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Since my fondest memories of hot dogs are associated with baseball games, where weenies were generally steamed or boiled. Therefore, as a bench mark, I ran the first batch through boiled. My all-time favorite hot dog is a fat weenie, generously slathered with mustard, chopped onions and sauerkraut and bedded down in a bun that stays together long enough to be consumed. This fond flavor was developed in the years when every town with more than two barber shops had a semi-pro baseball team that played on Thursday and Sunday afternoons. That hot dog remains the all-time best fifteen cent bargain. A nickel drink still left enough money from a quarter for a bag of peanuts. (That was after I had walked six miles, each way, to school - through the snow.)
With my benchmark newly polished on the palate, I carefully marked cryptic identification on each variety and invited some friends with sons of immense appetites and indiscriminate palates. I told the parents that I was grilling steaks, waiting until they arrived to clarify that they were "tube steaks".
As a matter of pure research, I also tested a theory that had come to me in the wee hours of the morning - whence come brilliant thoughts that need to be quickly written down and captured before they escape forever. With the weight of weenie wonders weighing heavily, I had for some weeks entertained the idea of simmering weenies in one of my legendary basting sauces, before putting it on the grill, thereby transforming this close cousin to a road kill into an elegant example of gastronomic ecstasy.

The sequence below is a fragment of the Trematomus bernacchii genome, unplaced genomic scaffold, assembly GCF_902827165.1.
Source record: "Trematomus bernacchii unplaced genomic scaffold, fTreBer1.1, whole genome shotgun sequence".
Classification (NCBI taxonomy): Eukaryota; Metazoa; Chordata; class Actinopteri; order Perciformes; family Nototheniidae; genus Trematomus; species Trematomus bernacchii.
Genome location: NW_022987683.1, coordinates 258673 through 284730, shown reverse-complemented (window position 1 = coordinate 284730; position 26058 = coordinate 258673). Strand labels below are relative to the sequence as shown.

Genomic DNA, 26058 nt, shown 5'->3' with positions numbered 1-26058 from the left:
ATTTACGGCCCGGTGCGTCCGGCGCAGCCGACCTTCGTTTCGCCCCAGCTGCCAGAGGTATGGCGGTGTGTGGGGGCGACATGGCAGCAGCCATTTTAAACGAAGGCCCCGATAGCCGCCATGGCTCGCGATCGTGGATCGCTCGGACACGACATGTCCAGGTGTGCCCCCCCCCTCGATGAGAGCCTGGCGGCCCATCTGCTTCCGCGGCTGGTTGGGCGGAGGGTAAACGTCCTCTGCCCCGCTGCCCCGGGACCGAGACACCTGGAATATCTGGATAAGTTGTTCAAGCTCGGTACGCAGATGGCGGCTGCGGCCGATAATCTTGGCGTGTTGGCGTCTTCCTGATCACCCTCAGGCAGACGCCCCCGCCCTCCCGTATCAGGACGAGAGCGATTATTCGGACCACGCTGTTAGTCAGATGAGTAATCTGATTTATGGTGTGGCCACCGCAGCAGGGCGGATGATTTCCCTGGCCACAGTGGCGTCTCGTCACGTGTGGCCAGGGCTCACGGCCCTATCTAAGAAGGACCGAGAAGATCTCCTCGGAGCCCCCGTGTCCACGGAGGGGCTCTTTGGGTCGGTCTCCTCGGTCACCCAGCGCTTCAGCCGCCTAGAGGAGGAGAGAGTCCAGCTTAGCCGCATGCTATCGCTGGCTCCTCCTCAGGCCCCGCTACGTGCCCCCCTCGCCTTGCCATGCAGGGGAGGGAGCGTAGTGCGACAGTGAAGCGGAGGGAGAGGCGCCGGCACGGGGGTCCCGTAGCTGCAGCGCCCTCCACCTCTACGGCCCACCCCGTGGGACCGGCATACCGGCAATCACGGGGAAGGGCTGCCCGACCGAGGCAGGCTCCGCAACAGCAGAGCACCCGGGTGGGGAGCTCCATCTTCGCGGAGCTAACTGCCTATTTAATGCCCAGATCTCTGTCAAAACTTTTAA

Had I not properly fortified myself I would, no doubt, have trembled in anticipation.
But, alas, another bolt of bedtime brilliance bit the boards. Smoky's First Law of Weenies is, "It is easier to grow pearls inside hickory nuts than to change the taste of weenies."
Not one to falter in the face of foul fortune, I prepared a superb assortment of green woods for subtle flavoring on the grill. Presenting statistically valid samples to carefully controlled conditions, I grilled each lot to perfection. True to tradition, I properly burned some. When done, I cut each weenie in half, to allow precise testing on a properly primed palate.
The results of the tests were clear and decisive. Those who like hot dogs, liked them.
Smoky's Second Law of Weenies is, "It is easier to grow pearls inside hickory nuts than to change the taste of weenies."
The all-beef and the all-turkey varieties got highest marks. Price and promotion proved irrelevant. Everybody was surprised by the variety. Proving the theory that most people just take a bite of whatever is in their hand and keep on talking.
In summary, hot dogs are still a viable victual that most kids and many adults enjoy. They are quick, easy and nutritious. Don't try to improve them.
Keep the temperature lower than for normal broiling. If you drop the temperature to around 300 degrees, have patience and a sturdy grill, you can let the kids do their own. Allow a few extra for the dogs, dirt and burnt offerings. Afterwards, stir up the coals, add more charcoal and relax until the grill is ready to cook whatever you intend to eat.
Don't forget to have a good time.
Philosophically, weenies aren't quite as good as I remembered nor nearly as bad as I expected. Gastronomically, they are not likely to change.
Good gobbling to all,
© 1999 by Smoky Hale
8168 Hwy 98 E.
McComb, MS 39648
Smoky's 5th basic position for really great barbecue'n.
'According to Smoky' is (c) by C. Clark Hale
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